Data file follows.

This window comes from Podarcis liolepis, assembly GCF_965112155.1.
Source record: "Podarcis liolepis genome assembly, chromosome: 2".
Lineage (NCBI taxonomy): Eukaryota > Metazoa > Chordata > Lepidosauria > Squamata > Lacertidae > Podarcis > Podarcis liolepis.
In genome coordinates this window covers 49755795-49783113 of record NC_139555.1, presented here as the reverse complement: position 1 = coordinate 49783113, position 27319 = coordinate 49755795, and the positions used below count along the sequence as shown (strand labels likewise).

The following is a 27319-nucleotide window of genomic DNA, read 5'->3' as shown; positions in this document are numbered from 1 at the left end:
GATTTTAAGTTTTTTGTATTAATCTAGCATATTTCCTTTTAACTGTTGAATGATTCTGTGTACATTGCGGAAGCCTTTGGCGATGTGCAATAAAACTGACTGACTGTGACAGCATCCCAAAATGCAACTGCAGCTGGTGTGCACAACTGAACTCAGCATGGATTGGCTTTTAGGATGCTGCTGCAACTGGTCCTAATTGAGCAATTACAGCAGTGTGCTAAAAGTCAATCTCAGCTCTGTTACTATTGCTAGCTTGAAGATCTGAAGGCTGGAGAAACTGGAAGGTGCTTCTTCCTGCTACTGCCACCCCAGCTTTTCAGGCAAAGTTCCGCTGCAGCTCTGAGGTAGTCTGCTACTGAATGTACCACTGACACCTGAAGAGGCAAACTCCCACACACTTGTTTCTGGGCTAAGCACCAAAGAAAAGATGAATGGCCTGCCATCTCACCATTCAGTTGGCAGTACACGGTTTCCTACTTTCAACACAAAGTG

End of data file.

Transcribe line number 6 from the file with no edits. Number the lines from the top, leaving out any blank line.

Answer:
GATTTTAAGTTTTTTGTATTAATCTAGCATATTTCCTTTTAACTGTTGAATGATTCTGTGTACATTGCGGAAGCCTTTGGCGATGTGCAATAAAACTGACTGACTGTGACAGCATCCCAAAATGCAACTGCAGCTGGTGTGCACAACTGAACTCAGCATGGATTGGCTTTTAGGATGCTGCTGCAACTGGTCCTAATTGAGCAATTACAGCAGTGTGCTAAAAGTCAATCTCAGCTCTGTTACTATTGCTAGCTTGAAGATCTGAAGGCTGGAGAAACTGGAAGGTGCTTCTTCCTGCTACTGCCACCCCAGCTTTTCAGGCAAAGTTCCGCTGCAGCTCTGAGGTAGTCTGCTACTGAATGTACCACTGACACCTGAAGAGGCAAACTCCCACACACTTGTTTCTGGGCTAAGCACCAAAGAAAAGATGAATGGCCTGCCATCTCACCATTCAGTTGGCAGTACACGGTTTCCTACTTTCAACACAAAGTG